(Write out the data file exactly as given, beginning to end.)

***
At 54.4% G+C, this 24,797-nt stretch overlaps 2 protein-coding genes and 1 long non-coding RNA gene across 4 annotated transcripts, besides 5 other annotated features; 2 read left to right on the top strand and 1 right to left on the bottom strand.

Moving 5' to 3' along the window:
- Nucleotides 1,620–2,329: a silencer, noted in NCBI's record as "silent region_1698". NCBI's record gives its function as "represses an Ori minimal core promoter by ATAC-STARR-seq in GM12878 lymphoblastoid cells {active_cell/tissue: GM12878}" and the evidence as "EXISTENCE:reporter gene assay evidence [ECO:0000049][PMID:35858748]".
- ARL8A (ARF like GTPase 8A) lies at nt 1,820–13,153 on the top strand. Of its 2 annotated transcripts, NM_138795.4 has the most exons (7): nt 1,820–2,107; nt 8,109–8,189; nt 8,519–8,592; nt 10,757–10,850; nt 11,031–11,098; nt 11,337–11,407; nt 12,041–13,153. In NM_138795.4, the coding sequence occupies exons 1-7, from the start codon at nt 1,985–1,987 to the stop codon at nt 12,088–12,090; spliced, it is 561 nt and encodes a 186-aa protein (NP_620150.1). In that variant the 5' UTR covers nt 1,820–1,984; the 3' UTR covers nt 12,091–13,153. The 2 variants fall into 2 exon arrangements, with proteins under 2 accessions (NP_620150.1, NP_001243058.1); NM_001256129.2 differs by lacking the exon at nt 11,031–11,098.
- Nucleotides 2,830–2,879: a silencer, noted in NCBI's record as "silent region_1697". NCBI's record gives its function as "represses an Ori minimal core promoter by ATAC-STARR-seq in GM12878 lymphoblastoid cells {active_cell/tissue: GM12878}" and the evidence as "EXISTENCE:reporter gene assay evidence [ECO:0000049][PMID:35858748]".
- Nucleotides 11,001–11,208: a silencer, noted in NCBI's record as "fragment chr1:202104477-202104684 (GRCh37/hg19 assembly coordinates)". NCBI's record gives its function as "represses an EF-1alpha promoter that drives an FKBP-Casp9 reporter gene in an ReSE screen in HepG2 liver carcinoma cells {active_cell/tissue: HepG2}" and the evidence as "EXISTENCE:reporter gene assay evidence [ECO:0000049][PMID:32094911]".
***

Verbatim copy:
At 54.4% G+C, this 24,797-nt stretch overlaps 2 protein-coding genes and 1 long non-coding RNA gene across 4 annotated transcripts, besides 5 other annotated features; 2 read left to right on the top strand and 1 right to left on the bottom strand.

Moving 5' to 3' along the window:
- Nucleotides 1,620–2,329: a silencer, noted in NCBI's record as "silent region_1698". NCBI's record gives its function as "represses an Ori minimal core promoter by ATAC-STARR-seq in GM12878 lymphoblastoid cells {active_cell/tissue: GM12878}" and the evidence as "EXISTENCE:reporter gene assay evidence [ECO:0000049][PMID:35858748]".
- ARL8A (ARF like GTPase 8A) lies at nt 1,820–13,153 on the top strand. Of its 2 annotated transcripts, NM_138795.4 has the most exons (7): nt 1,820–2,107; nt 8,109–8,189; nt 8,519–8,592; nt 10,757–10,850; nt 11,031–11,098; nt 11,337–11,407; nt 12,041–13,153. In NM_138795.4, the coding sequence occupies exons 1-7, from the start codon at nt 1,985–1,987 to the stop codon at nt 12,088–12,090; spliced, it is 561 nt and encodes a 186-aa protein (NP_620150.1). In that variant the 5' UTR covers nt 1,820–1,984; the 3' UTR covers nt 12,091–13,153. The 2 variants fall into 2 exon arrangements, with proteins under 2 accessions (NP_620150.1, NP_001243058.1); NM_001256129.2 differs by lacking the exon at nt 11,031–11,098.
- Nucleotides 2,830–2,879: a silencer, noted in NCBI's record as "silent region_1697". NCBI's record gives its function as "represses an Ori minimal core promoter by ATAC-STARR-seq in GM12878 lymphoblastoid cells {active_cell/tissue: GM12878}" and the evidence as "EXISTENCE:reporter gene assay evidence [ECO:0000049][PMID:35858748]".
- Nucleotides 11,001–11,208: a silencer, noted in NCBI's record as "fragment chr1:202104477-202104684 (GRCh37/hg19 assembly coordinates)". NCBI's record gives its function as "represses an EF-1alpha promoter that drives an FKBP-Casp9 reporter gene in an ReSE screen in HepG2 liver carcinoma cells {active_cell/tissue: HepG2}" and the evidence as "EXISTENCE:reporter gene assay evidence [ECO:0000049][PMID:32094911]".